Canada Research Chair in Metabolism in Human Stem Cells and Cancer Development
Tier 2 - 2013-04-01
Department of Biochemistry and Biomedical Sciences Profile | Stem Cell and Cancer Research Institute
Using cellular reprogramming to understand the link between fat and disease, such as obesity and its complications including early onset of heart disease, nerve damage in the hands and feet (neuropathy) and cancer; and finding ways to treat these diseases by halting fat uptake or directing cells to create different fat, which promotes burning of fat instead of storage.
This research will facilitate the development of novel ways to combat obesity, and improve treatment for some chronic diseases.
Targeting Fat Cells to Tackle Obseity
Why is it that many fat people can’t lose weight? Are there functional and genetic differences between obese and healthy weight individuals? And if so, what alternative treatment strategies can we develop to improve the quality of life for those unable to lose weight through dieting and exercise?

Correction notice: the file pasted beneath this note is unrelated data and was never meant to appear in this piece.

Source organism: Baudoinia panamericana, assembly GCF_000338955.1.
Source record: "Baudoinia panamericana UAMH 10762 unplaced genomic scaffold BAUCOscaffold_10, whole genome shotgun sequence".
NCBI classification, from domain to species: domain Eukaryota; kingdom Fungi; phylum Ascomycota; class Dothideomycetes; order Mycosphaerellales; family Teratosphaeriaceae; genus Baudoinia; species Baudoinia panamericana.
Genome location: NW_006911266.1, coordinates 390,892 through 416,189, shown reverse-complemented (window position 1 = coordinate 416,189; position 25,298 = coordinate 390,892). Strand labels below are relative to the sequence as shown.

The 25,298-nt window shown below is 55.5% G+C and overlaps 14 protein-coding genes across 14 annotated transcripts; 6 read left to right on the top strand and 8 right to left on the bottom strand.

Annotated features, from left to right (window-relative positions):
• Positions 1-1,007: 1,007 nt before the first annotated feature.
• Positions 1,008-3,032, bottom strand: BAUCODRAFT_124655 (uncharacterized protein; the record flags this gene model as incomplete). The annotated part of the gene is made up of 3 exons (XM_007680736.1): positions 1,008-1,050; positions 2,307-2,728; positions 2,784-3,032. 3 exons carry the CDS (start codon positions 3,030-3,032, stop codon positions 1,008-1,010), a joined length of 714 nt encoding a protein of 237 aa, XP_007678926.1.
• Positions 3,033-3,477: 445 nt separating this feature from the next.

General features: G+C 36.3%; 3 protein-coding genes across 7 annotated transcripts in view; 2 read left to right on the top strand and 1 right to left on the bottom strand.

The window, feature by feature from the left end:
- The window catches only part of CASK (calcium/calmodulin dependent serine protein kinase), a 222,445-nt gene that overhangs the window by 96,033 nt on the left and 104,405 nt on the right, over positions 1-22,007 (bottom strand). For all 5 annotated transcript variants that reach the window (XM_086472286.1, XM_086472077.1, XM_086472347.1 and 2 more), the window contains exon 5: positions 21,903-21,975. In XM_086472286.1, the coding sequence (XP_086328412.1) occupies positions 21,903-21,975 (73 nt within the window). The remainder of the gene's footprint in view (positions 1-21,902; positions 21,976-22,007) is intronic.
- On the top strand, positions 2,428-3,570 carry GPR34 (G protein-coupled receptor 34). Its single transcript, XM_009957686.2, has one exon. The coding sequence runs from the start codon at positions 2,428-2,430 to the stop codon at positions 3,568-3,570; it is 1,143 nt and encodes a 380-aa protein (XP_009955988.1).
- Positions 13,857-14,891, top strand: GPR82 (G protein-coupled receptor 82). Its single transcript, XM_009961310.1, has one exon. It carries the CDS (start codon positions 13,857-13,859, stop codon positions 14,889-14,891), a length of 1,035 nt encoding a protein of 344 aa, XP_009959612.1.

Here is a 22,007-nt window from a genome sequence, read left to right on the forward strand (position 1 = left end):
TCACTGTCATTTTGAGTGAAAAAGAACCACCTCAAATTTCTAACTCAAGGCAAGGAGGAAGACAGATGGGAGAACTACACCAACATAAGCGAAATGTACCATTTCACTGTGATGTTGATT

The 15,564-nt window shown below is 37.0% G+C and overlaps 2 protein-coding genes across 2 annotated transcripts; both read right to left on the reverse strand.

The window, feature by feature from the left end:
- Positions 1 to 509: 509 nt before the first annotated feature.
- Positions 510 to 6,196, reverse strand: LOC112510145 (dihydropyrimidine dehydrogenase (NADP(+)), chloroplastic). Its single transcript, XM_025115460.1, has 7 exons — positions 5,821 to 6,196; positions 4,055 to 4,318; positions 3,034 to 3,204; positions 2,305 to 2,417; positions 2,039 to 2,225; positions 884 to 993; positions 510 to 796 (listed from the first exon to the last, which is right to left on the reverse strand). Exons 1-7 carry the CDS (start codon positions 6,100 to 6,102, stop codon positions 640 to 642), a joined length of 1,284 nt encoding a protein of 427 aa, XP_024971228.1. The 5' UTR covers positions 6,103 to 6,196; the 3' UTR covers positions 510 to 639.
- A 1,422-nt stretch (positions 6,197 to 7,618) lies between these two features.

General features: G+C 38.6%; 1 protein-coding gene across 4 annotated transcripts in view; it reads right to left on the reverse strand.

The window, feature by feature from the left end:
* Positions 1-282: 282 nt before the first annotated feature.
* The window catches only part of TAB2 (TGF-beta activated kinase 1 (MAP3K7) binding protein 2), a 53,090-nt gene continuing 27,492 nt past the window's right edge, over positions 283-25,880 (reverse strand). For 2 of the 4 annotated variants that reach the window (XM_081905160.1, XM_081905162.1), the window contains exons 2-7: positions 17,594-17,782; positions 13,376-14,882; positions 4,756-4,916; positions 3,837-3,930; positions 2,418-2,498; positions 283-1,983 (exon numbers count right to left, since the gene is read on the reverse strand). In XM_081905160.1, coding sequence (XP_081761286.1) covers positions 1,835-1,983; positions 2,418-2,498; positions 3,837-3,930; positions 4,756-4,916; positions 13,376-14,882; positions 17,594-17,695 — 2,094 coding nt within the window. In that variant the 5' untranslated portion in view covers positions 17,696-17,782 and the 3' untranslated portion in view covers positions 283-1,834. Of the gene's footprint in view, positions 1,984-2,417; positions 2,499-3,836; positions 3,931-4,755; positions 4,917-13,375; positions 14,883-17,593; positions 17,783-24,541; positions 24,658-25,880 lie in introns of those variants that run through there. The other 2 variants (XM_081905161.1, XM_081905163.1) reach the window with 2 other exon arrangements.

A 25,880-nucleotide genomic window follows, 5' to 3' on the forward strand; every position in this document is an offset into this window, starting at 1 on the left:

Eva Szabo, a specialist in endocrinology and metabolism, is using cellular reprogramming to understand the link between fat and disease, and why some obese individuals develop other conditions like type-2 diabetes, cardiovascular disease, nerve damamge and cancer.
A pioneer in the field of directed reprogramming from human skin cells (she was lead investigator in the groundbreaking studies that discovered how to make blood from skin), Szabo uses patient-derived stem cells to create novel models of metabolic diseases in vitro. These models allow her lab to determine both how resident stem cell populations are affected by disease, and also how they can be harnessed towards the development of novel therapeutics
Researchers now believe that current treatments for obesity, including appetite-suppressing medications and weight-loss surgery, do not work long term because the patient’s fat stem cells continue to create new fat cells. Szabo is studying ways to chemically target these stem cells to stop fat uptake.
She is also looking at ways to direct these cells to make a totally different fat cell – the calorie-burning brown/beige kind – effectively stopping the cells from taking up and storing fat.
Her work in fat tissue engineering will lead to new patient-tailored therapies for obesity, and advance the use of soft tissue regeneration in the treatment of chronic disease.